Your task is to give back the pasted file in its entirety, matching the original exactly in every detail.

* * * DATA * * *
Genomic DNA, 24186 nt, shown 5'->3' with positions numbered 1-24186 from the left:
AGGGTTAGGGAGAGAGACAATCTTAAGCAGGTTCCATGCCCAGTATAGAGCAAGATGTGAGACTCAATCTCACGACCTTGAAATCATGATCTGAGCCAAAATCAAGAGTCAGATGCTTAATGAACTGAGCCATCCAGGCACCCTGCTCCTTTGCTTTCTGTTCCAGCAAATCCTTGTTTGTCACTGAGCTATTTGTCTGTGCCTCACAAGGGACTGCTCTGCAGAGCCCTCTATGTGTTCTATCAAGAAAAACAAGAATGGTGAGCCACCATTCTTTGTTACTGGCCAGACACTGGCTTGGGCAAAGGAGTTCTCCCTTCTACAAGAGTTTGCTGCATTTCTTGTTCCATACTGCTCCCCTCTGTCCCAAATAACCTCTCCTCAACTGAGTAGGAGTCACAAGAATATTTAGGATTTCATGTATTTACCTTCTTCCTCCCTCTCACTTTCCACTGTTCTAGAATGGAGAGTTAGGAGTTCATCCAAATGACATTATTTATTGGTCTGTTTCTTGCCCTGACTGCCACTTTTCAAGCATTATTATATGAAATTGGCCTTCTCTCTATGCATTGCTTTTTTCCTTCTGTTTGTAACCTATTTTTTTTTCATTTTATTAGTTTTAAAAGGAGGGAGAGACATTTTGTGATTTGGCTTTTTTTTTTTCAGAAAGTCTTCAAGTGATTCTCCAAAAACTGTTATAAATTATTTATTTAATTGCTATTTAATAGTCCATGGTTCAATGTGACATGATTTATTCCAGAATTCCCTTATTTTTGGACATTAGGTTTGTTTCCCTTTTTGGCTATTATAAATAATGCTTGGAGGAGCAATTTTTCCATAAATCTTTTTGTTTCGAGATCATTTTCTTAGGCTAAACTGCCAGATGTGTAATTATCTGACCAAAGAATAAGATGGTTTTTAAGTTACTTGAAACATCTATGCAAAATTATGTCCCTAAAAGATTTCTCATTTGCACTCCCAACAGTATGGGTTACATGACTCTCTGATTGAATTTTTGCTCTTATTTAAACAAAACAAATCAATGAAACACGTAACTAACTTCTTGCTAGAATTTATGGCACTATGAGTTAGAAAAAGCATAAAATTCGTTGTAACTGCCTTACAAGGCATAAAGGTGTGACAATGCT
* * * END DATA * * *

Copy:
Genomic DNA, 24186 nt, shown 5'->3' with positions numbered 1-24186 from the left:
AGGGTTAGGGAGAGAGACAATCTTAAGCAGGTTCCATGCCCAGTATAGAGCAAGATGTGAGACTCAATCTCACGACCTTGAAATCATGATCTGAGCCAAAATCAAGAGTCAGATGCTTAATGAACTGAGCCATCCAGGCACCCTGCTCCTTTGCTTTCTGTTCCAGCAAATCCTTGTTTGTCACTGAGCTATTTGTCTGTGCCTCACAAGGGACTGCTCTGCAGAGCCCTCTATGTGTTCTATCAAGAAAAACAAGAATGGTGAGCCACCATTCTTTGTTACTGGCCAGACACTGGCTTGGGCAAAGGAGTTCTCCCTTCTACAAGAGTTTGCTGCATTTCTTGTTCCATACTGCTCCCCTCTGTCCCAAATAACCTCTCCTCAACTGAGTAGGAGTCACAAGAATATTTAGGATTTCATGTATTTACCTTCTTCCTCCCTCTCACTTTCCACTGTTCTAGAATGGAGAGTTAGGAGTTCATCCAAATGACATTATTTATTGGTCTGTTTCTTGCCCTGACTGCCACTTTTCAAGCATTATTATATGAAATTGGCCTTCTCTCTATGCATTGCTTTTTTCCTTCTGTTTGTAACCTATTTTTTTTTCATTTTATTAGTTTTAAAAGGAGGGAGAGACATTTTGTGATTTGGCTTTTTTTTTTTCAGAAAGTCTTCAAGTGATTCTCCAAAAACTGTTATAAATTATTTATTTAATTGCTATTTAATAGTCCATGGTTCAATGTGACATGATTTATTCCAGAATTCCCTTATTTTTGGACATTAGGTTTGTTTCCCTTTTTGGCTATTATAAATAATGCTTGGAGGAGCAATTTTTCCATAAATCTTTTTGTTTCGAGATCATTTTCTTAGGCTAAACTGCCAGATGTGTAATTATCTGACCAAAGAATAAGATGGTTTTTAAGTTACTTGAAACATCTATGCAAAATTATGTCCCTAAAAGATTTCTCATTTGCACTCCCAACAGTATGGGTTACATGACTCTCTGATTGAATTTTTGCTCTTATTTAAACAAAACAAATCAATGAAACACGTAACTAACTTCTTGCTAGAATTTATGGCACTATGAGTTAGAAAAAGCATAAAATTCGTTGTAACTGCCTTACAAGGCATAAAGGTGTGACAATGCT